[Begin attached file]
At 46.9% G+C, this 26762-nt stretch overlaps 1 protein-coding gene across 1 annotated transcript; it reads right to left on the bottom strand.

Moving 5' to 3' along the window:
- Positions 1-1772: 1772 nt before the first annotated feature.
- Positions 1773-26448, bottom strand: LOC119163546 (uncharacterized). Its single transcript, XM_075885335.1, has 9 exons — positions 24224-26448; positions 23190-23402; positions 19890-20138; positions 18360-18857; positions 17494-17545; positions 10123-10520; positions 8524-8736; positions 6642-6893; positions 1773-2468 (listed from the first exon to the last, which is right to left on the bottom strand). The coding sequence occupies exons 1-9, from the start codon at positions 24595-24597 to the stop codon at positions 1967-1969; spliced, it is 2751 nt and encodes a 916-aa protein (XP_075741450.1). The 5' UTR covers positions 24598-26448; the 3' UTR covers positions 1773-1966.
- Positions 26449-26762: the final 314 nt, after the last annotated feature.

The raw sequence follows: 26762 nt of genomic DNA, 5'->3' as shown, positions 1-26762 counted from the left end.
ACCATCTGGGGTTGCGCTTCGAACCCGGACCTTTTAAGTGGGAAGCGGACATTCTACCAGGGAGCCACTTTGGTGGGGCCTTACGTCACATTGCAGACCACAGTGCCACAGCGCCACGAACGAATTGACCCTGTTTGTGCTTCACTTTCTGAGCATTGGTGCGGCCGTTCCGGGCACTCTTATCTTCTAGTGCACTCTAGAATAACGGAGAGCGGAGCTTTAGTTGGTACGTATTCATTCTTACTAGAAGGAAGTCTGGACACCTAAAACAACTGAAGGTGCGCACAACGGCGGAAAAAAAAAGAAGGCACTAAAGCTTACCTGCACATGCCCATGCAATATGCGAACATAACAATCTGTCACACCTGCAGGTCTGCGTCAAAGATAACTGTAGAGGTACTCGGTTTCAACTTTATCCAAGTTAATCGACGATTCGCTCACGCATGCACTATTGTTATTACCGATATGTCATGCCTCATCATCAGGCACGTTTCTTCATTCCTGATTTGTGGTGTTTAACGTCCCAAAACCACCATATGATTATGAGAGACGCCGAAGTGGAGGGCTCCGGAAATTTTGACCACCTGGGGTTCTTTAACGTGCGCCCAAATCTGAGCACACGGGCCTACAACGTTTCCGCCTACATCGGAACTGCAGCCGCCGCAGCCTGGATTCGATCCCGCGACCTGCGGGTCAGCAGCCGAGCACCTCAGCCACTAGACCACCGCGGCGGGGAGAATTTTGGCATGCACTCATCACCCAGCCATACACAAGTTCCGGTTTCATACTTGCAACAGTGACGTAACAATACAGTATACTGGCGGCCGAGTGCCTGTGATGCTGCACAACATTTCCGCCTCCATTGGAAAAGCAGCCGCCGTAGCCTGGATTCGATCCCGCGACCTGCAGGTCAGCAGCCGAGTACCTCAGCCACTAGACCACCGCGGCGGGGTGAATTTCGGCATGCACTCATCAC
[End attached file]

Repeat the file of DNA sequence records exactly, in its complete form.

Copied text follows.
At 46.9% G+C, this 26762-nt stretch overlaps 1 protein-coding gene across 1 annotated transcript; it reads right to left on the bottom strand.

Moving 5' to 3' along the window:
- Positions 1-1772: 1772 nt before the first annotated feature.
- Positions 1773-26448, bottom strand: LOC119163546 (uncharacterized). Its single transcript, XM_075885335.1, has 9 exons — positions 24224-26448; positions 23190-23402; positions 19890-20138; positions 18360-18857; positions 17494-17545; positions 10123-10520; positions 8524-8736; positions 6642-6893; positions 1773-2468 (listed from the first exon to the last, which is right to left on the bottom strand). The coding sequence occupies exons 1-9, from the start codon at positions 24595-24597 to the stop codon at positions 1967-1969; spliced, it is 2751 nt and encodes a 916-aa protein (XP_075741450.1). The 5' UTR covers positions 24598-26448; the 3' UTR covers positions 1773-1966.
- Positions 26449-26762: the final 314 nt, after the last annotated feature.

The raw sequence follows: 26762 nt of genomic DNA, 5'->3' as shown, positions 1-26762 counted from the left end.
ACCATCTGGGGTTGCGCTTCGAACCCGGACCTTTTAAGTGGGAAGCGGACATTCTACCAGGGAGCCACTTTGGTGGGGCCTTACGTCACATTGCAGACCACAGTGCCACAGCGCCACGAACGAATTGACCCTGTTTGTGCTTCACTTTCTGAGCATTGGTGCGGCCGTTCCGGGCACTCTTATCTTCTAGTGCACTCTAGAATAACGGAGAGCGGAGCTTTAGTTGGTACGTATTCATTCTTACTAGAAGGAAGTCTGGACACCTAAAACAACTGAAGGTGCGCACAACGGCGGAAAAAAAAAGAAGGCACTAAAGCTTACCTGCACATGCCCATGCAATATGCGAACATAACAATCTGTCACACCTGCAGGTCTGCGTCAAAGATAACTGTAGAGGTACTCGGTTTCAACTTTATCCAAGTTAATCGACGATTCGCTCACGCATGCACTATTGTTATTACCGATATGTCATGCCTCATCATCAGGCACGTTTCTTCATTCCTGATTTGTGGTGTTTAACGTCCCAAAACCACCATATGATTATGAGAGACGCCGAAGTGGAGGGCTCCGGAAATTTTGACCACCTGGGGTTCTTTAACGTGCGCCCAAATCTGAGCACACGGGCCTACAACGTTTCCGCCTACATCGGAACTGCAGCCGCCGCAGCCTGGATTCGATCCCGCGACCTGCGGGTCAGCAGCCGAGCACCTCAGCCACTAGACCACCGCGGCGGGGAGAATTTTGGCATGCACTCATCACCCAGCCATACACAAGTTCCGGTTTCATACTTGCAACAGTGACGTAACAATACAGTATACTGGCGGCCGAGTGCCTGTGATGCTGCACAACATTTCCGCCTCCATTGGAAAAGCAGCCGCCGTAGCCTGGATTCGATCCCGCGACCTGCAGGTCAGCAGCCGAGTACCTCAGCCACTAGACCACCGCGGCGGGGTGAATTTCGGCATGCACTCATCAC